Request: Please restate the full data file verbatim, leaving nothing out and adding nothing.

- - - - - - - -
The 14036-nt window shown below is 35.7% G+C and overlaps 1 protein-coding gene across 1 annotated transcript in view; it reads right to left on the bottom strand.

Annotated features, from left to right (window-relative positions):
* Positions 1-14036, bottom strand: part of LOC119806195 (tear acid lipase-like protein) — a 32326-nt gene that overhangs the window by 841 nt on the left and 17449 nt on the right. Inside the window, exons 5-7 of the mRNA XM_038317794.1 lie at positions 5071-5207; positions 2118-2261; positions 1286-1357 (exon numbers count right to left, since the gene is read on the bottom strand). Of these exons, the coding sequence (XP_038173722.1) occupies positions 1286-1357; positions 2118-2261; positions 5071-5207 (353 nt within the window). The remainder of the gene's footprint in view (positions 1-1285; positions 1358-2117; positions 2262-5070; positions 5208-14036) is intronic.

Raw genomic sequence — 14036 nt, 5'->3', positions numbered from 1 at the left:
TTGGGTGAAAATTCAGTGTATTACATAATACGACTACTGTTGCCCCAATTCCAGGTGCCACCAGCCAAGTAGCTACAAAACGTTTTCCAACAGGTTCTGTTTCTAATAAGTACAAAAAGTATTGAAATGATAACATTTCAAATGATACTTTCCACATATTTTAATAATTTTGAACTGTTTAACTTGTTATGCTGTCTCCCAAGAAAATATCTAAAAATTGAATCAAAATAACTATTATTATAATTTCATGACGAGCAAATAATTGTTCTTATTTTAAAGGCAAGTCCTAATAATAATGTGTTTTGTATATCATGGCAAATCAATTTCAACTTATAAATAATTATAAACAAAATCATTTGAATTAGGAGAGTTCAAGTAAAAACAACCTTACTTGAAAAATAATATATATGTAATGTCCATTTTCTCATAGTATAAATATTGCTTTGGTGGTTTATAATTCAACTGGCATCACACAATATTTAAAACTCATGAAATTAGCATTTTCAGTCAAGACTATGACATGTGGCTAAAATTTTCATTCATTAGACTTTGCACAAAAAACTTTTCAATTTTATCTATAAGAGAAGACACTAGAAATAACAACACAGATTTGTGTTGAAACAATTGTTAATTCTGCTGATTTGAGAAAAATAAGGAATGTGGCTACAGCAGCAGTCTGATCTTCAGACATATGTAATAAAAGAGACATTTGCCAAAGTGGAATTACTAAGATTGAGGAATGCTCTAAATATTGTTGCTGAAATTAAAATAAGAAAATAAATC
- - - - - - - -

The 14036-nt window shown below is 35.7% G+C and overlaps 1 protein-coding gene across 1 annotated transcript in view; it reads right to left on the bottom strand.

Annotated features, from left to right (window-relative positions):
* Positions 1-14036, bottom strand: part of LOC119806195 (tear acid lipase-like protein) — a 32326-nt gene that overhangs the window by 841 nt on the left and 17449 nt on the right. Inside the window, exons 5-7 of the mRNA XM_038317794.1 lie at positions 5071-5207; positions 2118-2261; positions 1286-1357 (exon numbers count right to left, since the gene is read on the bottom strand). Of these exons, the coding sequence (XP_038173722.1) occupies positions 1286-1357; positions 2118-2261; positions 5071-5207 (353 nt within the window). The remainder of the gene's footprint in view (positions 1-1285; positions 1358-2117; positions 2262-5070; positions 5208-14036) is intronic.

Raw genomic sequence — 14036 nt, 5'->3', positions numbered from 1 at the left:
TTGGGTGAAAATTCAGTGTATTACATAATACGACTACTGTTGCCCCAATTCCAGGTGCCACCAGCCAAGTAGCTACAAAACGTTTTCCAACAGGTTCTGTTTCTAATAAGTACAAAAAGTATTGAAATGATAACATTTCAAATGATACTTTCCACATATTTTAATAATTTTGAACTGTTTAACTTGTTATGCTGTCTCCCAAGAAAATATCTAAAAATTGAATCAAAATAACTATTATTATAATTTCATGACGAGCAAATAATTGTTCTTATTTTAAAGGCAAGTCCTAATAATAATGTGTTTTGTATATCATGGCAAATCAATTTCAACTTATAAATAATTATAAACAAAATCATTTGAATTAGGAGAGTTCAAGTAAAAACAACCTTACTTGAAAAATAATATATATGTAATGTCCATTTTCTCATAGTATAAATATTGCTTTGGTGGTTTATAATTCAACTGGCATCACACAATATTTAAAACTCATGAAATTAGCATTTTCAGTCAAGACTATGACATGTGGCTAAAATTTTCATTCATTAGACTTTGCACAAAAAACTTTTCAATTTTATCTATAAGAGAAGACACTAGAAATAACAACACAGATTTGTGTTGAAACAATTGTTAATTCTGCTGATTTGAGAAAAATAAGGAATGTGGCTACAGCAGCAGTCTGATCTTCAGACATATGTAATAAAAGAGACATTTGCCAAAGTGGAATTACTAAGATTGAGGAATGCTCTAAATATTGTTGCTGAAATTAAAATAAGAAAATAAATC